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October 25 down the years
Latham stars for record-breaking Wallabies
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Chris Latham scores the second of his five tries against Namibia, Australia v Namibia, Rugby World Cup, Adelaide Oval, October 25, 2003
Chris Latham scored five tries against Namibia in 2003 © PA Photos
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2003
Australia rattled up their record total beating Namibia 142-0 in a World Cup pool match at Adelaide. Lote Tuqiri and Matt Giteau both scored hat-tricks for the Wallabies but were comprehensively outshone by fullback Chris Latham, who finished the game with a measly five. Wallabies coach Eddie Jones called on the IRB to help minor nations. "The answer is not just having more Test matches, the answer is having programmes in place that build the game in the country, that lead to as professional a domestic competition as you can have," he said. "Playing one-off Test matches is an absolute waste of time." Meanwhile, Wales continued to build towards their showdown with the All Blacks by winning a vital game with Italy 25-17. Tries from Mark Jones, Sonny Parker and flanker Dafydd Jones secured Wales at least second in their Pool heading in to their game with New Zealand. France were also in action and thrashed Scotland 51-9 to book their place in the quarter-finals. Serge Betsen, Imanol Harinordoquy, Frederic Michalak, Fabien Galthie and Nicolas Brusque all scored for Les Bleus.

2007
Remarkable revelations in the aftermath of England's World Cup, which had started so poorly, appeared in the newspapers with some of those involved talking of team meetings in which there were "players swearing, shouting and threatening the coaches and the managers, and telling them to 'do some f***ing work'." In a damning indictment of Brian Ashton, the coach, one player told the Daily Telegraph: "There was an incredible amount of confusion. At training, [the coaches would] spend more time arguing among themselves than training us, so the players started to train themselves. We desperately needed Brian Ashton to step in and sort it out but it was like he was frozen - a rabbit in the headlights - watching all this chaos take place. No one was in charge and it was all spinning out of control."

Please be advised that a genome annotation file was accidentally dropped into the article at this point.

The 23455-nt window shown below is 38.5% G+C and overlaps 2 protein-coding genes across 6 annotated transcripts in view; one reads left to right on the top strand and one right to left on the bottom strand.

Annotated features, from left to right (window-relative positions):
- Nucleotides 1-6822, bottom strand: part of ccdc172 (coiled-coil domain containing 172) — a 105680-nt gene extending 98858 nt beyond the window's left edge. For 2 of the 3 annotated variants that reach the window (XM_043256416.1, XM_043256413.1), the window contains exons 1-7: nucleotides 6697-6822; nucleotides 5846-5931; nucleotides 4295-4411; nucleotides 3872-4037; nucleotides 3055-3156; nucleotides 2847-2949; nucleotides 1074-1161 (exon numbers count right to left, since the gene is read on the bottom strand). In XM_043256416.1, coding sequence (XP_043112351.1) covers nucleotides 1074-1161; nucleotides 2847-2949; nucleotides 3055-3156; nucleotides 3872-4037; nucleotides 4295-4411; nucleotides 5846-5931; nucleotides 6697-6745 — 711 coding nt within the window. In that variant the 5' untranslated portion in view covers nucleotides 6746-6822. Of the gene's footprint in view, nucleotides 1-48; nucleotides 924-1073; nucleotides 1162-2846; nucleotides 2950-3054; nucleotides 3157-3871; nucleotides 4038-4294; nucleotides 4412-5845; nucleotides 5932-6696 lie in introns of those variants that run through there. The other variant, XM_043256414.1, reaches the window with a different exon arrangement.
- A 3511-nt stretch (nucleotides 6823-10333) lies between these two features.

1999
Ian McGeechan succeeded Jim Telfer as Scotland coach following their exit from the Rugby World Cup at the hands of New Zealand. The Lions legend pulled no punches with his assessment of northern hemisphere rugby following his induction. "People might say we can never compete because we don't have the same pool of players but that is just an excuse," he said. "The more we can get the countries working together and engage in talks at different levels, the more advantageous it will be. We are just as passionate about our rugby as anyone from New Zealand, South Africa or Australia but we have to try and strengthen our competition."

1967
The All Blacks began the British leg of their visit with a convincing 33-3 win against the North of England at Manchester. "On a dry day the margin might almost have been murderous," wrote the Times' rugby correspondent.

1980JPR Williams was recalled by Wales' selectors for the Test against New Zealand after the WRU had satisfied itself of his amateur status following the publication of his autobiography. Not everyone welcomed the news, with an official of one rival board complaining the decision had "driven a coach and horses through the regulations of the International Board".

1974
Tonga, on their way home from their first tour of Britain, overwhelmed Canada 40-14 in a fast, open match in Vancouver.

1980
In glorious conditions Graham Mourie's All Blacks cut loose to score six tries in a 32-0 demolition of Swansea at St Helen's.

1904
Percy Coles was appointed the first paid secretary of the Rugby Football Union.

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